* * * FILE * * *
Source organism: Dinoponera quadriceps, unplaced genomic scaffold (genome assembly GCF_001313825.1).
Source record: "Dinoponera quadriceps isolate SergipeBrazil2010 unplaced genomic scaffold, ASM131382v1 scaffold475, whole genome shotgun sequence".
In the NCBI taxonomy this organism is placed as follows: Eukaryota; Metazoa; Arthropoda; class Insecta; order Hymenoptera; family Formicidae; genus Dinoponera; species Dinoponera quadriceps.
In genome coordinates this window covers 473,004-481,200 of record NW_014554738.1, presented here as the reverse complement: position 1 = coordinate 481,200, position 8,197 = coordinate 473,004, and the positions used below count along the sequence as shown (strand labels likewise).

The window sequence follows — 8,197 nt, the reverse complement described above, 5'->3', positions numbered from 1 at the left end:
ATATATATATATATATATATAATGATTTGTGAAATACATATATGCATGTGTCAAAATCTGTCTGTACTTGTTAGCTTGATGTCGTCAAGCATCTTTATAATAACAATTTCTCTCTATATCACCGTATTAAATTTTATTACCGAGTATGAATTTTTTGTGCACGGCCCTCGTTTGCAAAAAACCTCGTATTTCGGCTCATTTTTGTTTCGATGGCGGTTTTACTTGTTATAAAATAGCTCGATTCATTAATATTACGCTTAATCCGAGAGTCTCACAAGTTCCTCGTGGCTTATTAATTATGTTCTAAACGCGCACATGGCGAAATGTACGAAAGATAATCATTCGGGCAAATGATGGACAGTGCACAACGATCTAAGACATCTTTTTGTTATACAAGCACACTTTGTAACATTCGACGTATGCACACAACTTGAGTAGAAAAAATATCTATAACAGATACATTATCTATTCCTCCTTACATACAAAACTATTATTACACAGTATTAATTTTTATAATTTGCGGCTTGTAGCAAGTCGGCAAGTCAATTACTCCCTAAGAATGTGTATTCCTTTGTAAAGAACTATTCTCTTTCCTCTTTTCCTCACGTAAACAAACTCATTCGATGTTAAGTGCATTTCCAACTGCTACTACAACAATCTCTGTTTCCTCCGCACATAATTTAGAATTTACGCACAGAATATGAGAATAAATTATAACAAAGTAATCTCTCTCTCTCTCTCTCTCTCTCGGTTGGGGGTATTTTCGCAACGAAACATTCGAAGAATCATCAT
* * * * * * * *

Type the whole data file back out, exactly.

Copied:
Source organism: Dinoponera quadriceps, unplaced genomic scaffold (genome assembly GCF_001313825.1).
Source record: "Dinoponera quadriceps isolate SergipeBrazil2010 unplaced genomic scaffold, ASM131382v1 scaffold475, whole genome shotgun sequence".
In the NCBI taxonomy this organism is placed as follows: Eukaryota; Metazoa; Arthropoda; class Insecta; order Hymenoptera; family Formicidae; genus Dinoponera; species Dinoponera quadriceps.
In genome coordinates this window covers 473,004-481,200 of record NW_014554738.1, presented here as the reverse complement: position 1 = coordinate 481,200, position 8,197 = coordinate 473,004, and the positions used below count along the sequence as shown (strand labels likewise).

The window sequence follows — 8,197 nt, the reverse complement described above, 5'->3', positions numbered from 1 at the left end:
ATATATATATATATATATATAATGATTTGTGAAATACATATATGCATGTGTCAAAATCTGTCTGTACTTGTTAGCTTGATGTCGTCAAGCATCTTTATAATAACAATTTCTCTCTATATCACCGTATTAAATTTTATTACCGAGTATGAATTTTTTGTGCACGGCCCTCGTTTGCAAAAAACCTCGTATTTCGGCTCATTTTTGTTTCGATGGCGGTTTTACTTGTTATAAAATAGCTCGATTCATTAATATTACGCTTAATCCGAGAGTCTCACAAGTTCCTCGTGGCTTATTAATTATGTTCTAAACGCGCACATGGCGAAATGTACGAAAGATAATCATTCGGGCAAATGATGGACAGTGCACAACGATCTAAGACATCTTTTTGTTATACAAGCACACTTTGTAACATTCGACGTATGCACACAACTTGAGTAGAAAAAATATCTATAACAGATACATTATCTATTCCTCCTTACATACAAAACTATTATTACACAGTATTAATTTTTATAATTTGCGGCTTGTAGCAAGTCGGCAAGTCAATTACTCCCTAAGAATGTGTATTCCTTTGTAAAGAACTATTCTCTTTCCTCTTTTCCTCACGTAAACAAACTCATTCGATGTTAAGTGCATTTCCAACTGCTACTACAACAATCTCTGTTTCCTCCGCACATAATTTAGAATTTACGCACAGAATATGAGAATAAATTATAACAAAGTAATCTCTCTCTCTCTCTCTCTCTCTCGGTTGGGGGTATTTTCGCAACGAAACATTCGAAGAATCATCAT